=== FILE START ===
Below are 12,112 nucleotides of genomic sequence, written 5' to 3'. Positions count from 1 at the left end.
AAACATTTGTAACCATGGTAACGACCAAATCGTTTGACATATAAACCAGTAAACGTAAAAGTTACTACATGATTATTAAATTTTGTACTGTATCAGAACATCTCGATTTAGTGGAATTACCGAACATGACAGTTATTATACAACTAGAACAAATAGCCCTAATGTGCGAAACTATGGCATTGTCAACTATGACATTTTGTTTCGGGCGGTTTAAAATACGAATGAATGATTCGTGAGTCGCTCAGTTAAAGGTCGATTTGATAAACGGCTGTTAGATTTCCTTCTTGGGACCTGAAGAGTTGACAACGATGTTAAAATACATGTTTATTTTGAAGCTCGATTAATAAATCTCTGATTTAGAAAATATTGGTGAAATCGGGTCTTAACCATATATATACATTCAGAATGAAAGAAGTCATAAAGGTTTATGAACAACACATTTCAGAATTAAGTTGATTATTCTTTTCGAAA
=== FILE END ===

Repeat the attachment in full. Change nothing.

Below are 12,112 nucleotides of genomic sequence, written 5' to 3'. Positions count from 1 at the left end.
AAACATTTGTAACCATGGTAACGACCAAATCGTTTGACATATAAACCAGTAAACGTAAAAGTTACTACATGATTATTAAATTTTGTACTGTATCAGAACATCTCGATTTAGTGGAATTACCGAACATGACAGTTATTATACAACTAGAACAAATAGCCCTAATGTGCGAAACTATGGCATTGTCAACTATGACATTTTGTTTCGGGCGGTTTAAAATACGAATGAATGATTCGTGAGTCGCTCAGTTAAAGGTCGATTTGATAAACGGCTGTTAGATTTCCTTCTTGGGACCTGAAGAGTTGACAACGATGTTAAAATACATGTTTATTTTGAAGCTCGATTAATAAATCTCTGATTTAGAAAATATTGGTGAAATCGGGTCTTAACCATATATATACATTCAGAATGAAAGAAGTCATAAAGGTTTATGAACAACACATTTCAGAATTAAGTTGATTATTCTTTTCGAAA